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The Tibetan Book of Yoga: Ancient Buddhist…
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The Tibetan Book of Yoga: Ancient Buddhist Teachings on the Philosophy and…

by Geshe Michael Roach

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Very easy to understand, especially if you're a beginner in any type of yoga. Three and a half out of five. ( )
  veranaz22 | Jun 13, 2011 |
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Amazon.com Amazon.com Review (ISBN 0385508379, Hardcover)

Geshe Michael Roach's The Tibetan Book of Yoga is an excellent second yoga book for someone who is interested in Buddhism and is looking to deepen his or her yoga practice. The slim volume--based on Heart Yoga from the Gelukpa tradition of the Dalai Lamas--delves more into the philosophy behind the poses than their practice. In the first four chapters Roach provides a quick history of Heart Yoga and introduces the uniquely Tibetan Buddhist aspects of the practice. Drawing on Tibetan conceptions of human physiology, Heart Yoga imagines five levels to work in each yoga pose. These levels include the physical body and the breath but also encompass the "inner winds" (internal energy channels), thoughts, and "world-seeds" (each seed is a part of karma that "ripens when we look at something, and colors how we see it").

Heart Yoga is infused with tong-len, a Tibetan meditation of "giving and taking" where the practitioner generates compassion through a mental image of taking away pain from others and giving joy. In later chapters, Roach walks his readers through the 10 exercises that form the core of the daily, 30-minute Heart Yoga practice. Each exercise is described in modest detail (with a few accompanying black-and-white photographs) before Geshe Roach offers his commentary on how the exercise serves the development of the five levels. Throughout, he remains centered on the fifth level, world-seeds, and the generation of compassion, as the vital foundation for successful, long-term practice.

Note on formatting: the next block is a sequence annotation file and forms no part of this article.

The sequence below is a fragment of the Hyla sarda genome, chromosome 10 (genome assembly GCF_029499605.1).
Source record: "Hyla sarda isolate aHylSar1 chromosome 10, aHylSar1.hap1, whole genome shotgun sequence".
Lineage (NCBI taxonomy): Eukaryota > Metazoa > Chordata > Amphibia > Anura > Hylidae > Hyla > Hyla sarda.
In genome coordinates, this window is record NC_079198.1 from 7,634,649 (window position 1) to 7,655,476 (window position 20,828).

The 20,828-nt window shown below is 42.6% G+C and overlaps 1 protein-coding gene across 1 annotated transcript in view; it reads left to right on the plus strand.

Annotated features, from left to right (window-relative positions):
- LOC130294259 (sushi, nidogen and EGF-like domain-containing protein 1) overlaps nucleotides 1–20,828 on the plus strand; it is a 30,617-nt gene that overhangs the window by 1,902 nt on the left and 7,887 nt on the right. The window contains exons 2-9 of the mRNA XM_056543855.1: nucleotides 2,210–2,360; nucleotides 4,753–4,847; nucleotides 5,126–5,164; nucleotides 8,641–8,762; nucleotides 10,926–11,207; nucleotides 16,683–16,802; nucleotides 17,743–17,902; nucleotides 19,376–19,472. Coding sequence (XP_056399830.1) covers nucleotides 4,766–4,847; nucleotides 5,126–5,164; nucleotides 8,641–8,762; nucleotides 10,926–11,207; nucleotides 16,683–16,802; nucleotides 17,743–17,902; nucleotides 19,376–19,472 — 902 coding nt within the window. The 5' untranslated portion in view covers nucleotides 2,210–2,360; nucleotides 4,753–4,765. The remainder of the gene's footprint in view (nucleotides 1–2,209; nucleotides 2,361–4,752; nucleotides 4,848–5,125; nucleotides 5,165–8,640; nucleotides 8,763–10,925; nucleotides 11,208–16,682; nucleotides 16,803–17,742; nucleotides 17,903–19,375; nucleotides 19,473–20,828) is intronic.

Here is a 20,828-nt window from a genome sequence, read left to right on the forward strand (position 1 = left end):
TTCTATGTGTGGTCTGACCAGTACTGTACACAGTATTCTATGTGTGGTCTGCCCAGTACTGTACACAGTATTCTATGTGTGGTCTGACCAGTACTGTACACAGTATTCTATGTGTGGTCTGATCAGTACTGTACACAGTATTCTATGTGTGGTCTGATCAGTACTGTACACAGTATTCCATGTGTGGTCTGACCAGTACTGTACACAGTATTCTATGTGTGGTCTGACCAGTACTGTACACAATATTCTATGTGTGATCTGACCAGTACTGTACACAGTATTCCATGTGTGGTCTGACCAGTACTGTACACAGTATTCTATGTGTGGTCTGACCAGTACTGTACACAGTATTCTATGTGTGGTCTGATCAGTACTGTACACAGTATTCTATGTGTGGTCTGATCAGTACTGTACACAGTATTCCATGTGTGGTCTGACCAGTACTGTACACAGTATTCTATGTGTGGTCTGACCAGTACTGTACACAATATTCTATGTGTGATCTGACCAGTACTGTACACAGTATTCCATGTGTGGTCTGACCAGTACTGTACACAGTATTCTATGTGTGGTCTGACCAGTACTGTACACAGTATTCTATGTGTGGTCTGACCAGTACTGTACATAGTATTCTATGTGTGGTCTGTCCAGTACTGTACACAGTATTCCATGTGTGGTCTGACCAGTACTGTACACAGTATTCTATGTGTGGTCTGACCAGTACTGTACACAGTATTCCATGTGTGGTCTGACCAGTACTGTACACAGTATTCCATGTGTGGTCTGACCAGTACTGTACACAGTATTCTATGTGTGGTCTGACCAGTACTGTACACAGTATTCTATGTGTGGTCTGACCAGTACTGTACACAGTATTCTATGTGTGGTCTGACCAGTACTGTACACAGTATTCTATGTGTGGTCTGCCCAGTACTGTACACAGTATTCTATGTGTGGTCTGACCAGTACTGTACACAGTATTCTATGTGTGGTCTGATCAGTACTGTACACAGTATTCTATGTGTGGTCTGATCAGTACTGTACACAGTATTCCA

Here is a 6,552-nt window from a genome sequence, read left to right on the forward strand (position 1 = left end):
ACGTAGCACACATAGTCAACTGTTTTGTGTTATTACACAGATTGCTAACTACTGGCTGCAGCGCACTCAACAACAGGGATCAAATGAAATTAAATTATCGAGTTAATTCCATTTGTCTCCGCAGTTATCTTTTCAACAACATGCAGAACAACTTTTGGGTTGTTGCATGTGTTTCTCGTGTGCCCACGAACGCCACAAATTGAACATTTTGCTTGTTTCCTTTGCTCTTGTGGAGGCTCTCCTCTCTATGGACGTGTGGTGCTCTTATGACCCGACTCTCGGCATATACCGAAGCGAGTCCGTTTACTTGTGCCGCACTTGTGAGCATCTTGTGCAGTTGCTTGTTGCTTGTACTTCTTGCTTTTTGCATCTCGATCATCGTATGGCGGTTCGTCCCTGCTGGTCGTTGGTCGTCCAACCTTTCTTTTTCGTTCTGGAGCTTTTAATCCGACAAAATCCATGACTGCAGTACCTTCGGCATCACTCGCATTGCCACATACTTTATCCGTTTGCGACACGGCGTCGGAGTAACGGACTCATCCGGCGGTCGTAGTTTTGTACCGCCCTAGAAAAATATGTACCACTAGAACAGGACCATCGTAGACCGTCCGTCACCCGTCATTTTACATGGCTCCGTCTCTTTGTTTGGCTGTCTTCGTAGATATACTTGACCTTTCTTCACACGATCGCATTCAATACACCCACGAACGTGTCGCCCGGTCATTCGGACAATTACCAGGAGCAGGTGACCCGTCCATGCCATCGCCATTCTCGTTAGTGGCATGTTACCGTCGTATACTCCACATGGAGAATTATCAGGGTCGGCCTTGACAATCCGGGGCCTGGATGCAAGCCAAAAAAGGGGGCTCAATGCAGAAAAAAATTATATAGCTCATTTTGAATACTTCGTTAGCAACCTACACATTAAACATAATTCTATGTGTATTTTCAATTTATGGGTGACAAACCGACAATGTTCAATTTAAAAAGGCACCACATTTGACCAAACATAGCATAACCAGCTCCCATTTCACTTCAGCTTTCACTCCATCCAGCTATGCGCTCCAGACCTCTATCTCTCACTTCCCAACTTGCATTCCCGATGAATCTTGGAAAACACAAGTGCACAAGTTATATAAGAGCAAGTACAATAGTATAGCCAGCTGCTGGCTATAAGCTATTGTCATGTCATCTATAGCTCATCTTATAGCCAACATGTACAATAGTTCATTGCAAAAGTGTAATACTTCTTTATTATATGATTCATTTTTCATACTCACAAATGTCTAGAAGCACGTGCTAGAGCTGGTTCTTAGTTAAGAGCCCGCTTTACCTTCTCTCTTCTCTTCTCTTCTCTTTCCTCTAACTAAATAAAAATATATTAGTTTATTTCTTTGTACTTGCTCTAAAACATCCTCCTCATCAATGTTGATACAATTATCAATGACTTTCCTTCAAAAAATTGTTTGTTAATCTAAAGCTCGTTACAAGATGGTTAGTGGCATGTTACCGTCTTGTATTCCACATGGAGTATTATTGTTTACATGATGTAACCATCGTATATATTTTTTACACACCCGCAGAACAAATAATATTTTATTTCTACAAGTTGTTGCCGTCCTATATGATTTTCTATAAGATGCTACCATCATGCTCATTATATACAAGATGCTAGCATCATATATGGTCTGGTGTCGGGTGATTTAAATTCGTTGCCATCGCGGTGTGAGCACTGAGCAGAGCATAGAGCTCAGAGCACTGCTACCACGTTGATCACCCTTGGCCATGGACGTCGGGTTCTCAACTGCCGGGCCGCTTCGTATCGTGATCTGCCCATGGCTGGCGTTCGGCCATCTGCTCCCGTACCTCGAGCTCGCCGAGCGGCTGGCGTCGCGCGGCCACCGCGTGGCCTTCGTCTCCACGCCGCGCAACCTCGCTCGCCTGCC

Roach, the first American to receive the title "Geshe," has done a valuable service in bringing these ancient Tibetan traditions to a wider, English-speaking audience. But The Tibetan Book of Yoga is not a comprehensive guide for a yoga beginner. Roach suggests in the text that readers "piggy back" on other yoga teachers and teachings to learn correct pose form and avoid injury. In the end, The Tibetan Book of Yoga fills an important niche in Western yoga as an introduction to Tibetan philosophy of yoga, an introduction that may well spawn a new generation of books, videos and schools to expand on its teaching. --Patrick O'Kelley

(retrieved from Amazon Mon, 30 Sep 2013 13:23:42 -0400)

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